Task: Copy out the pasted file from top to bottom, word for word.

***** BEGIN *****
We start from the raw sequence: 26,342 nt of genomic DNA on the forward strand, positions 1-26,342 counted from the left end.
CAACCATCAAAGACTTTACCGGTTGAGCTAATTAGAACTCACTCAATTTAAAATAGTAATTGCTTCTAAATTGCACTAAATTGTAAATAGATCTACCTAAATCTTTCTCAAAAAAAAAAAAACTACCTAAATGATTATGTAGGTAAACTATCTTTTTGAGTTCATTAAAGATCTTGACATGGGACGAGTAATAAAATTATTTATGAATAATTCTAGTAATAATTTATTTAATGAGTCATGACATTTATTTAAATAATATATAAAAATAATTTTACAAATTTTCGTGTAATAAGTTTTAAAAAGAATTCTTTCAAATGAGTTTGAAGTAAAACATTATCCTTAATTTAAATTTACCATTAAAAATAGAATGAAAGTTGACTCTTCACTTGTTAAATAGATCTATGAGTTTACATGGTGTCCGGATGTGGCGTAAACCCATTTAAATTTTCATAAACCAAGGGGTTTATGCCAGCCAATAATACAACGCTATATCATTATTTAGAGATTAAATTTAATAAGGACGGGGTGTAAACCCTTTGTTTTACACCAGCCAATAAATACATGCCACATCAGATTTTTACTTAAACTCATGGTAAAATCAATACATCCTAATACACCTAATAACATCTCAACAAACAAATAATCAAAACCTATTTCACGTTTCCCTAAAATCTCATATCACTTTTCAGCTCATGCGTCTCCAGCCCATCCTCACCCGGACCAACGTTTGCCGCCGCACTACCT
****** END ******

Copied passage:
We start from the raw sequence: 26,342 nt of genomic DNA on the forward strand, positions 1-26,342 counted from the left end.
CAACCATCAAAGACTTTACCGGTTGAGCTAATTAGAACTCACTCAATTTAAAATAGTAATTGCTTCTAAATTGCACTAAATTGTAAATAGATCTACCTAAATCTTTCTCAAAAAAAAAAAAACTACCTAAATGATTATGTAGGTAAACTATCTTTTTGAGTTCATTAAAGATCTTGACATGGGACGAGTAATAAAATTATTTATGAATAATTCTAGTAATAATTTATTTAATGAGTCATGACATTTATTTAAATAATATATAAAAATAATTTTACAAATTTTCGTGTAATAAGTTTTAAAAAGAATTCTTTCAAATGAGTTTGAAGTAAAACATTATCCTTAATTTAAATTTACCATTAAAAATAGAATGAAAGTTGACTCTTCACTTGTTAAATAGATCTATGAGTTTACATGGTGTCCGGATGTGGCGTAAACCCATTTAAATTTTCATAAACCAAGGGGTTTATGCCAGCCAATAATACAACGCTATATCATTATTTAGAGATTAAATTTAATAAGGACGGGGTGTAAACCCTTTGTTTTACACCAGCCAATAAATACATGCCACATCAGATTTTTACTTAAACTCATGGTAAAATCAATACATCCTAATACACCTAATAACATCTCAACAAACAAATAATCAAAACCTATTTCACGTTTCCCTAAAATCTCATATCACTTTTCAGCTCATGCGTCTCCAGCCCATCCTCACCCGGACCAACGTTTGCCGCCGCACTACCT